What should an organization do to protect itself from disruption? It is obvious that fighting disruption is a no-win game. Disrupting the disrupters will involve a huge organizational and social cost.  The best thing organizations can do to prevent disruption is to disrupt themselves. That is to say, organizations should invest in innovations which will be “self-disruptive”. If an organization continuously innovates and invents path-braking new technologies, it disrupts its own current business and takes its business not only to a higher level but also into different directions. Thus, when the threat of disruption appears on the horizon the organization is already disrupting itself; and this disruption is stimulated from inside, and happens in a non-threatening manner..
But, how can organizations do this? They need to stay ahead of the disrupters. Here are five rules to stay ahead of disrupters:
1.      1. Do not waste resources trying to scan and find disruptive technologies which may threaten your organization. Instead continuously innovate to find technologies that can disrupt your business; not technologies that will merely change your business.
2.       2. Never feel comfortable with your technology or business. Always worry about disrupting your technology. Remember disruption is not small changes, disruption is innovating which will change the very idea on which your business is based and the way your business is organized.
3.       3. Always keep in mind that if others can disrupt your organization, you can do it much better and to your advantage.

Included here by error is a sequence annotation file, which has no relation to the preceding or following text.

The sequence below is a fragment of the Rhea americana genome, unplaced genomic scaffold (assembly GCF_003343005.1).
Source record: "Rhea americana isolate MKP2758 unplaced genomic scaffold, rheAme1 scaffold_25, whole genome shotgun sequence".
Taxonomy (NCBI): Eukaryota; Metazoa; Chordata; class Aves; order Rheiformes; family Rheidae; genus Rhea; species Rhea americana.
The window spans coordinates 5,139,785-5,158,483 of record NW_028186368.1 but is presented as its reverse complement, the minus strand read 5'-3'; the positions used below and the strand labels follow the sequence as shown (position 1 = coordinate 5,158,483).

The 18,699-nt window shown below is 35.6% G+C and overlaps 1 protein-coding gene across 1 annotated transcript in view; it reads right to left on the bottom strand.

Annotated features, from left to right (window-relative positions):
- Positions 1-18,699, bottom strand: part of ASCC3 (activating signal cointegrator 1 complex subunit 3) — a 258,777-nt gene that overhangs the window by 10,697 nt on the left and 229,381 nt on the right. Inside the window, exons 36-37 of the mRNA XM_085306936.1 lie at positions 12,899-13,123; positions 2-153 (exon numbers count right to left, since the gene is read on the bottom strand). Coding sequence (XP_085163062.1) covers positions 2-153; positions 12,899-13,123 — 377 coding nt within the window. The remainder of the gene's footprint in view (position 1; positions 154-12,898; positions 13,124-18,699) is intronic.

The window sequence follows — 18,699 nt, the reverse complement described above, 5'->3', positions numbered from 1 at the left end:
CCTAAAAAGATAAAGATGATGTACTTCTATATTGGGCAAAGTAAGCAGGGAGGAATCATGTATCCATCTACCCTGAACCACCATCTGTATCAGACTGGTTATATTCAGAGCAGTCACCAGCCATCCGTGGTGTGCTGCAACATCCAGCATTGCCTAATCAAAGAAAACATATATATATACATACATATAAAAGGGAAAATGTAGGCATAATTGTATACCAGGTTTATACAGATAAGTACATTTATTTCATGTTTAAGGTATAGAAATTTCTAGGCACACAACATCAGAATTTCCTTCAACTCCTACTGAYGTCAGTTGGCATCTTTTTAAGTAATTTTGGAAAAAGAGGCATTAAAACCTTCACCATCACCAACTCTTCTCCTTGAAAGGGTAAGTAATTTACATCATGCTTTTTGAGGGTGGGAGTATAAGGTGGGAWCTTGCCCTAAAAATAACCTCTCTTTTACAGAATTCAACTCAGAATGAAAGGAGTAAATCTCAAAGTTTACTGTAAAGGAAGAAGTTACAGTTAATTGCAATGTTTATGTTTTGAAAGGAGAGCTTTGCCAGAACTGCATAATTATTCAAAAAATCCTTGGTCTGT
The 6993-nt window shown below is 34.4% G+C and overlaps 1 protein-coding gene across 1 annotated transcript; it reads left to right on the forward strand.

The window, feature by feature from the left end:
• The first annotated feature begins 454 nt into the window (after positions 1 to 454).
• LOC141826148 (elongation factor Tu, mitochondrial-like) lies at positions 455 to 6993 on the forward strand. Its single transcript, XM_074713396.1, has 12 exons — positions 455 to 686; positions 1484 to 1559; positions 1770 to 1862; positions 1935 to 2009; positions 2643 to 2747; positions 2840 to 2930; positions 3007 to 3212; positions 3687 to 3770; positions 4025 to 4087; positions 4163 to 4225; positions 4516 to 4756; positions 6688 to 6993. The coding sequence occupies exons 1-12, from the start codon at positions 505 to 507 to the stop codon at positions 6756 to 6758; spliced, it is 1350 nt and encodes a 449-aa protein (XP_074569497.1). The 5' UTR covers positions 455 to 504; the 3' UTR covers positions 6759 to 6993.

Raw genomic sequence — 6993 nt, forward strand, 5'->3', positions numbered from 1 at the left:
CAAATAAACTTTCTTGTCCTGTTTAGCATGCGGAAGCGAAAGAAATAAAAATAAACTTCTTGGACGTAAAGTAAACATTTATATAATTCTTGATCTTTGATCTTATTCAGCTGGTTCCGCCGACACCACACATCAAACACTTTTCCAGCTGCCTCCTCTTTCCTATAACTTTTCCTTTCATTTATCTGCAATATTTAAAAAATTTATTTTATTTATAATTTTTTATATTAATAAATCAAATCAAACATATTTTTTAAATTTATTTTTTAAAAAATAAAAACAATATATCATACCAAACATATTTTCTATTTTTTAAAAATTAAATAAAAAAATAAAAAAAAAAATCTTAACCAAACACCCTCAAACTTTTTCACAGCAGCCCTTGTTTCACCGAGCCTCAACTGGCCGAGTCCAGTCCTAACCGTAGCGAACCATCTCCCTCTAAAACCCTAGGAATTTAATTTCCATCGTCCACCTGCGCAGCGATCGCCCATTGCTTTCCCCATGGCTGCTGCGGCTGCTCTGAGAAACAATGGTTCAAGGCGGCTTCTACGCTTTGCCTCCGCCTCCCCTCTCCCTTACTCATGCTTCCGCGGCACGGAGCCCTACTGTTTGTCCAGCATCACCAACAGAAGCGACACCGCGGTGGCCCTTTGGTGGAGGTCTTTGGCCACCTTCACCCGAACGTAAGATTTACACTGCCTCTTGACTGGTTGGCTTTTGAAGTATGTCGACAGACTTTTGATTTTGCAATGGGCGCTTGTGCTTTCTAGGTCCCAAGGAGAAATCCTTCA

4.      4.  Make your organization a great learner.
5.       5. Remember there is no core competence better than the competence to innovate technologies to disrupt your business to your advantage.
      Take a  look at some of the organizations who were leaders in their business; but new technologies swept them away. NOKIA is an example. If NOKIA disrupted its own technology by its own version of smart phones, would it still be a leader today? Will today’s healthcare business model be swept away by healthcare, particularly diagnosis and treatment supported by technology? If a device around one’s wrist reads all the parameters of one’s health, and a health monitoring software suggests treatment, how long it will take for today’s hospitals to face NOKIA’s destiny? Cannot hospitals work on these self-disruptive technologies Yes they can, and that is the only way they may survive in the long term.  The mantra of the five rules of self disruption is the key to survival in age of disruption.

By V.K.Talithaya
Managementmasala Contributor
On 12/30/2015